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McAuliffe: Restoring Voting Rights Lets Felons 'Feel Good About Themselves Again'

Virginia Gov. Terry McAuliffe is joined by members of the House and Senate as he announces a compromise on a set of gun bills at the Capitol in Richmond, Va., on Jan. 29, 2016. (AP Photo/Steve Helber)

Virginia Gov. Terry McAuliffe said he issued an executive order to extend voting rights to felons in part to “let them feel good about themselves again.”

McAuliffe ordered Friday that 206,000 felons who had completed their sentences including parole or probation by that date immediately regain the right to register to vote, run for office, serve on a jury and serve as a notary public. He plans to repeat the order monthly to account for felons who finish their time in the future.

The governor told MSNBC that he’s been “systematically” working on the order “since the day I stepped into office when I came into office January 2014” and restored the voting rights of 18,000 felons before Friday.

“Ten yards from where I spoke is where Abraham Lincoln addressed the freed slaves 151 years ago this month,” McAuliffe said. “We have to end this process of disenfranchising folks. So, I used my authority, which I have, legal authority and the moral authority, today to restore the rights of 206,000 felons who… have served their time. They are done with probation. They are done with parole. They are free citizens.”

“They live in their communities. They work. They have families. Let’s make them full citizens of our commonwealth. Let’s let them vote again. Let’s let them feel good about themselves again. We have got to stop this disenfranchisement.”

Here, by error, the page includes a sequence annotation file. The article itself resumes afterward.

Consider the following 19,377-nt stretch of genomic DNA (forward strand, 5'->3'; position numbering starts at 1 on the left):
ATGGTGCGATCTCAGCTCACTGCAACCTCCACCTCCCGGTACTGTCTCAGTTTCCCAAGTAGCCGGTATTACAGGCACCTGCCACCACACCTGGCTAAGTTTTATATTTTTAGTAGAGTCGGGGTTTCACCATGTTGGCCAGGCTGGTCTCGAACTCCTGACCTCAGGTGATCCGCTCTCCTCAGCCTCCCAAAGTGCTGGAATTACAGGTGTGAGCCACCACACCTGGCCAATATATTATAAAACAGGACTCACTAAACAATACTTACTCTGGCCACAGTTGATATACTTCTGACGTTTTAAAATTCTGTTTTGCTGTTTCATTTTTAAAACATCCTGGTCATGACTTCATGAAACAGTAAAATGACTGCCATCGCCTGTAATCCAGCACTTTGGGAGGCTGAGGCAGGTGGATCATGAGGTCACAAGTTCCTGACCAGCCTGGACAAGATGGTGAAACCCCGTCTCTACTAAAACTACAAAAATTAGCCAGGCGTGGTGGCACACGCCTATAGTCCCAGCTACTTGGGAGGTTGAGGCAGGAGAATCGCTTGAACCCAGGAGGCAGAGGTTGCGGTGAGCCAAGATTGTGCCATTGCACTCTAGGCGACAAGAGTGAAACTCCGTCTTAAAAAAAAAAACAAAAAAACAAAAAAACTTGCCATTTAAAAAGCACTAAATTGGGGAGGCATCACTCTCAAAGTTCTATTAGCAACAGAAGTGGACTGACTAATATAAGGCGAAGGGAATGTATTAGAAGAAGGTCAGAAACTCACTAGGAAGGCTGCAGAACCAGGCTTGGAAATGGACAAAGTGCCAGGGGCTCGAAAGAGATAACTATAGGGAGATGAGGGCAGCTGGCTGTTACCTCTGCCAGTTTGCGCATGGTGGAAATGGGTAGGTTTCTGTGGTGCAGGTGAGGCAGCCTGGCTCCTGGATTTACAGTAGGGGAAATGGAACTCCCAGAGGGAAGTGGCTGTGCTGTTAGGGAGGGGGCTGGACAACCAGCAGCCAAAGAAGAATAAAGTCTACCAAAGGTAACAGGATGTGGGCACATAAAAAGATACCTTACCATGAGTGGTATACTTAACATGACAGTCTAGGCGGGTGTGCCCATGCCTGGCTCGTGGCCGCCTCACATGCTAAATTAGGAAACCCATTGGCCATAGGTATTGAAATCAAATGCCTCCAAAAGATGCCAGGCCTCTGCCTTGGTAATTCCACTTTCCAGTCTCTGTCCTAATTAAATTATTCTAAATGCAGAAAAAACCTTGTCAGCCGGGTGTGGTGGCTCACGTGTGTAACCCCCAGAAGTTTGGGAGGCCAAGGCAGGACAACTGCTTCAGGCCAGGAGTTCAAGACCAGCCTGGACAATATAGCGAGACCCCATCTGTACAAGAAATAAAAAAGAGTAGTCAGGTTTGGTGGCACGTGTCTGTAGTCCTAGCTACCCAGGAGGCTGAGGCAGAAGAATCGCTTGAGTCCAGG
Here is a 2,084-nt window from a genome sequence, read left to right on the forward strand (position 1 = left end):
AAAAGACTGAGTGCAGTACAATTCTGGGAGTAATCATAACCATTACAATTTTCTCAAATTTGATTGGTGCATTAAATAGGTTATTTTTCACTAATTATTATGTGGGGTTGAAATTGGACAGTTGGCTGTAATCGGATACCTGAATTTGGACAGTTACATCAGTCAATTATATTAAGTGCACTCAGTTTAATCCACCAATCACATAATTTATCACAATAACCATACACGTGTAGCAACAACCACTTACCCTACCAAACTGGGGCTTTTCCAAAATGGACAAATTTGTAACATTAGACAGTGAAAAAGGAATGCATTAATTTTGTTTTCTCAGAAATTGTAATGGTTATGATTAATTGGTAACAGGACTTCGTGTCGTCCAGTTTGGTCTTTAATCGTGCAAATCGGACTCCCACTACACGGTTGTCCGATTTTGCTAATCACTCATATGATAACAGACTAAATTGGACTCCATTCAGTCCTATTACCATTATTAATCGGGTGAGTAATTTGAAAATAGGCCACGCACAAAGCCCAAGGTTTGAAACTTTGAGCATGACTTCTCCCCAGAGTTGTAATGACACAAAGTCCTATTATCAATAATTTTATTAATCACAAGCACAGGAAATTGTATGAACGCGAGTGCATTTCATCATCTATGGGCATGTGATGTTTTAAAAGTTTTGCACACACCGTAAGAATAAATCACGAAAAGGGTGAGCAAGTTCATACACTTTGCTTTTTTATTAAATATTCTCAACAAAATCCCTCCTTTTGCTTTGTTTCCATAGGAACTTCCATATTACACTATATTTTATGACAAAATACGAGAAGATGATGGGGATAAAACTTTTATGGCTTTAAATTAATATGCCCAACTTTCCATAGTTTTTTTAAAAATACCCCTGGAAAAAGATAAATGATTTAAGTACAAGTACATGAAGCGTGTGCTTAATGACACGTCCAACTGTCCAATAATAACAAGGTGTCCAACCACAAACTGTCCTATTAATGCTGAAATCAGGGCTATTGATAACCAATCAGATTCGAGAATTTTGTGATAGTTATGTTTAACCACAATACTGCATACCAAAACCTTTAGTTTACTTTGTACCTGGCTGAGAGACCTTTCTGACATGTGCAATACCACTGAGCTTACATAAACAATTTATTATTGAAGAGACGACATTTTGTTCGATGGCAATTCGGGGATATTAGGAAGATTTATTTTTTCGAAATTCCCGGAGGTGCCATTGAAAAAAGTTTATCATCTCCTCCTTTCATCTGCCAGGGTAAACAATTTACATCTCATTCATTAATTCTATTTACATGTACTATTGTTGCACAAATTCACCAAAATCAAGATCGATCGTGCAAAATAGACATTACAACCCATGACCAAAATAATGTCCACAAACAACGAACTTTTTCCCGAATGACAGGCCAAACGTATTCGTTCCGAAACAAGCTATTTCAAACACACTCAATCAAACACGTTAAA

McAuliffe said he had met with many of the thousands whose voting rights were restored before Friday’s order and noted “they’re embarrassed to tell their children” that they had lost the right to vote because of their crimes.

“On Election Day, they would go and say they were actually going to vote. They didn’t want to tell their children that they didn’t have the right to vote. You have hit it right on the head. Why should they be treated this way? They have already paid their sentence. They have already done their debt to society,” he said.

“And what I don’t understand is why these folks today have come out and attacked me for doing this. Why would you want to deny someone the right to vote? I’m not giving you your gun rights back. I’m not commuting your sentence. I’m not doing a pardon. What I’m doing is allowing you, as a free citizen, to be able to just go and vote.”

The former head of the Democratic National Committee added, “This is why I’m in elective office, to help people do morally the right thing.”

The speaker of Virginia’s state House, William J. Howell, said in a Friday statement he was “stunned yet not at all surprised” by McAuliffe’s action.

“I am stunned at his broad and unprecedented view of executive power, which directly contradicts how past governors have interpreted their clemency powers, and I am stunned at his willingness to restore the rights of the most heinous criminals without batting an eye. Yet, I am not surprised by the lengths to which he is willing to go to deliver Virginia to Hillary Clinton in November,” Howell said.

He said a policy that gives voting rights back to felons “should take into account the nature of the crimes committed, whether they have paid back their victims and the court system, and their willingness to serve as productive members of society.”

“The governor’s policy applies to criminals who have committed even the most heinous violent crimes including murder, rape, child rape, and kidnapping… Not only will these criminals have the right to vote, but they will also be serving on our juries.”

Howell accused McAuliffe of always seeing the governor’s office as “a stepping stone to a job in Hillary Clinton’s cabinet.”

“The one-time nature of this action is proof positive of the governor’s political motivations,” he said.